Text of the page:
interspersed throughout his career.

Rowland devised illustrated instruction pages as quick reference
guides for the Layout, Background and Animation staff when he worked
at Don Bluth and Walt Disney Studios.

He worked on the Captain Pistol series of cartoon novels
from the 1970′s onward.
Captain Jack Pistol was a Retired Pirate and Rich Man who met with a
series of misadventures as he moved through various literary genres,
from swashbuckler to romantic comedy to spy thriller
to Western to science fiction.
Rowland sculpted three-dimensional models of the characters.

Rowland endeavored to apply the principles of drawing to life.

He created an artful environment to work and live in–

He designed and constructed a sunflower gate for the garden.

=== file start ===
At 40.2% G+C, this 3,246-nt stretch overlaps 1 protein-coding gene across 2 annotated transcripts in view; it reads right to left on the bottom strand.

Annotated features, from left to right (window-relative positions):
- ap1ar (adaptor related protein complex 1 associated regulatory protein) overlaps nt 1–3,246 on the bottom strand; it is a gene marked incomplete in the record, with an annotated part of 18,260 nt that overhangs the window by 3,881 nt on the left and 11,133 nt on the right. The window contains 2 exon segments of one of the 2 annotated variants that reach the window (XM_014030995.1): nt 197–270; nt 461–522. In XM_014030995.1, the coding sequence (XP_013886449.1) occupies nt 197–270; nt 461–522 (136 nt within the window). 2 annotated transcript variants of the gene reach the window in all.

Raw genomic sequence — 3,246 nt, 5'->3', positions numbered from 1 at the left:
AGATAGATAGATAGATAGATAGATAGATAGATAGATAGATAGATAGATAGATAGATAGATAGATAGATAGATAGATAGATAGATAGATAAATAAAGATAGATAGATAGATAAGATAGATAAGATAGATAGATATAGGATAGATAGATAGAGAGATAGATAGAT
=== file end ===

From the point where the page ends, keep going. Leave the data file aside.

He painted the signs of the Zodiac around the base of a vaulted

He built a workbench for his woodworking projects and decorated it . . .

. . . with caricatures of Laurel and Hardy.

Because he worked in a variety of disciplines, Rowland sought
solutions that would apply to all of them and save him from “solving
the same problem over and over again”.

He consolidated the information into charts and hung them in his studio,
whether it was in Connecticut, New York, Ireland or California.

Rowland documented many techniques and observations.

The writings and illustrations filled dozens of
notebooks, binders and sketchbooks.

Much of it was xeroxed and consolidated into two giant binders as
resources for the book entitled Rowland B. Wilson’s Trade Secrets.